“the inspiring slogan “You Make the Meaning” [which Linda displayed in her classroom] was totally useless to my seventh- and eighth-grade readers if they did not know how. It dawned on me that even though I was no longer the authority in my classroom, my students needed me to be the coach. As Louise Rosenblatt states, “Teaching becomes a matter of improving the individual’s capacity to evoke meaning from the text by leading her/him to reflect self- critically on this process ([Rosenblatt] 1976, p. 26)” (381)
Linda and her class worked their way through this issue and came up with four questions (with examples of the kinds of ideas the reader might come up with) that worked well for their reading of poetry, short stories and novels. These questions are “What do you notice?” “What do you question?” “What do you feel?” And “What do you relate to?” (381).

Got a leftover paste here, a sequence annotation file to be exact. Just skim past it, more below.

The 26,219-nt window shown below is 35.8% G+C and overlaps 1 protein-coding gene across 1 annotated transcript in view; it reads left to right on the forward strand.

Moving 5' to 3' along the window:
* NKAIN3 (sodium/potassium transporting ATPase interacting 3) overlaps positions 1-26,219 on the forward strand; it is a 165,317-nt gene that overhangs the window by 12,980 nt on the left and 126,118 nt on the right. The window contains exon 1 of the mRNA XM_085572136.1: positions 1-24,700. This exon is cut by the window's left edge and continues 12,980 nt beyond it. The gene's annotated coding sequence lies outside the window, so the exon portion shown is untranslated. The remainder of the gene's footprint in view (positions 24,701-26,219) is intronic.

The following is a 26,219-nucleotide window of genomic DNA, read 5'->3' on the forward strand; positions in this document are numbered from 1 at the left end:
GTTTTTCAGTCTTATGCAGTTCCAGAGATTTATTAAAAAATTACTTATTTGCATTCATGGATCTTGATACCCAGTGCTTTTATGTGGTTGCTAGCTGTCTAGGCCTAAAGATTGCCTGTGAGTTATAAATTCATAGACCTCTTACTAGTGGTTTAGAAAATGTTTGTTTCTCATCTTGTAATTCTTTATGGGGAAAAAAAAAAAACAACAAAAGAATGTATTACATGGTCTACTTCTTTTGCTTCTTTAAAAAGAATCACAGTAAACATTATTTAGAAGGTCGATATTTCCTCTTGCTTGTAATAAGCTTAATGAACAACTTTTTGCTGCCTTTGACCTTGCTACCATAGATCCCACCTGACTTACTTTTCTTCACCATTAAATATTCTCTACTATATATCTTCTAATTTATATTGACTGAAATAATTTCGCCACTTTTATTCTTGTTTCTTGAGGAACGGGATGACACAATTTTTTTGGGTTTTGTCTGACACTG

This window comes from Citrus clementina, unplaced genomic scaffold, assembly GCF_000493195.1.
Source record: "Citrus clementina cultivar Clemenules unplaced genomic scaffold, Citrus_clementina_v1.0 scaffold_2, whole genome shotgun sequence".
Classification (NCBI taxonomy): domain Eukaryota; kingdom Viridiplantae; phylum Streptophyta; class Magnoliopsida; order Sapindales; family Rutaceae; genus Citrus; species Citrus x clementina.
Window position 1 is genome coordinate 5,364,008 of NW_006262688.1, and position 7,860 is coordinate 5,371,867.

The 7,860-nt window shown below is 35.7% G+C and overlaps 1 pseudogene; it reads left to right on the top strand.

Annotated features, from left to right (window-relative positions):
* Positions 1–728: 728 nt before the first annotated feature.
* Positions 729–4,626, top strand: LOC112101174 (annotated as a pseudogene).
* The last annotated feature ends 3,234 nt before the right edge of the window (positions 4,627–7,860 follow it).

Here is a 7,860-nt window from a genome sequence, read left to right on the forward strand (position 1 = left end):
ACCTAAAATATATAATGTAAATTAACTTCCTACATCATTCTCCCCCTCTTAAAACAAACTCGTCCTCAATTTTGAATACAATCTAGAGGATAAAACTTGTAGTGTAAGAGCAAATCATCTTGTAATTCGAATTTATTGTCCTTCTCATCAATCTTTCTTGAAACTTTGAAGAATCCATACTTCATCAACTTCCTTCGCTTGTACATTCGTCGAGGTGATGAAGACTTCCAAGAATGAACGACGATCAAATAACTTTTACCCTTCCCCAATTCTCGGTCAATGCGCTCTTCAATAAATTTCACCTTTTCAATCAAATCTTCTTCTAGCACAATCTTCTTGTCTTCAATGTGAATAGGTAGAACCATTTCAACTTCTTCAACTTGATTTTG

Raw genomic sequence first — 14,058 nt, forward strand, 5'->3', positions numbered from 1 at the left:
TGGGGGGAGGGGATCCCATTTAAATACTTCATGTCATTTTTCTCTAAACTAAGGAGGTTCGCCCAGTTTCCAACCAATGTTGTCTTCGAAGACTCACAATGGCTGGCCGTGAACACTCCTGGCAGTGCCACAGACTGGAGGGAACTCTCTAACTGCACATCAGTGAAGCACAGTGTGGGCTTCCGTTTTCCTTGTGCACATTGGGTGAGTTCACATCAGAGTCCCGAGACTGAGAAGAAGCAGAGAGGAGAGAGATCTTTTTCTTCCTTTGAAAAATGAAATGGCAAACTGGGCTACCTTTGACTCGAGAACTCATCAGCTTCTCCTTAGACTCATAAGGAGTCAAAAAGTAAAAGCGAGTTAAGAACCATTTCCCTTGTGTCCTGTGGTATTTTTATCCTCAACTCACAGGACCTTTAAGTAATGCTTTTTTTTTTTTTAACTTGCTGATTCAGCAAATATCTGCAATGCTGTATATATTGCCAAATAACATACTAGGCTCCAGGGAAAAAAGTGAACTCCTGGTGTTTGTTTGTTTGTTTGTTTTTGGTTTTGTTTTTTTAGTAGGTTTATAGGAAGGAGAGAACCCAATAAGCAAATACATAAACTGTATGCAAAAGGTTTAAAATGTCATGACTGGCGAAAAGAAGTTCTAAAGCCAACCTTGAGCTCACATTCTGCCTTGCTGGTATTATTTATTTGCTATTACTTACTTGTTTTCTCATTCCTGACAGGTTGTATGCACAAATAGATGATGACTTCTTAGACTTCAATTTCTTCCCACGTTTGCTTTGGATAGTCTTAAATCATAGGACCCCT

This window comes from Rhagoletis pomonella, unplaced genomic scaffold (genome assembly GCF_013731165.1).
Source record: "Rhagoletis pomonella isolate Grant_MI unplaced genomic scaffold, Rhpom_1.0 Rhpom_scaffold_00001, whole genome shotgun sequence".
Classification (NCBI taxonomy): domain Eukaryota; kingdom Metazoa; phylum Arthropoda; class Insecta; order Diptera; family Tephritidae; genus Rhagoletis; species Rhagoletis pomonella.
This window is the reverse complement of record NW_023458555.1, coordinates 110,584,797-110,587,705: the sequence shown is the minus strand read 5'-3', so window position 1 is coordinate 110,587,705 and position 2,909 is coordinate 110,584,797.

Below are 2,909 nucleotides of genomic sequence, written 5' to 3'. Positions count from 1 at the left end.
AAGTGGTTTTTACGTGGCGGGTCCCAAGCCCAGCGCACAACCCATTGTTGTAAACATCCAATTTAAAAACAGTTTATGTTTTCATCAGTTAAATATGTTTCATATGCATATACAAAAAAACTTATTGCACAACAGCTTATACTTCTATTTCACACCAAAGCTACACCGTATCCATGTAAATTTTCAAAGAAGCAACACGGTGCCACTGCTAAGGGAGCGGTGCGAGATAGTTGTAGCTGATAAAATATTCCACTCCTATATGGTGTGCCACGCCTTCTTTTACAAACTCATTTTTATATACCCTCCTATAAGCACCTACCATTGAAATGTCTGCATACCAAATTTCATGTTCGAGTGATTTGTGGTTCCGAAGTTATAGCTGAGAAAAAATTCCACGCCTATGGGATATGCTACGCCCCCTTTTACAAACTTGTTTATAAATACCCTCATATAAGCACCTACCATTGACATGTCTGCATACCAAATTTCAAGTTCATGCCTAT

Under the first question “What do you notice?” Linda give students examples of the kinds of things they might notice, such as changes in characters’ personalities, patterns in the plot, events that might be important later or unusual aspect of the opening or ending? (381).
Under “What do you question?” Linda gives examples for the reader such as questions about the book’s realism, questions about parts the reader does not understand, or questions about connections between the author’s life and the story. (381)
For “What do you Feel?” students might, for example, list specific emotions and what in the book caused them, and any changes in feelings about any aspects of the book. (381)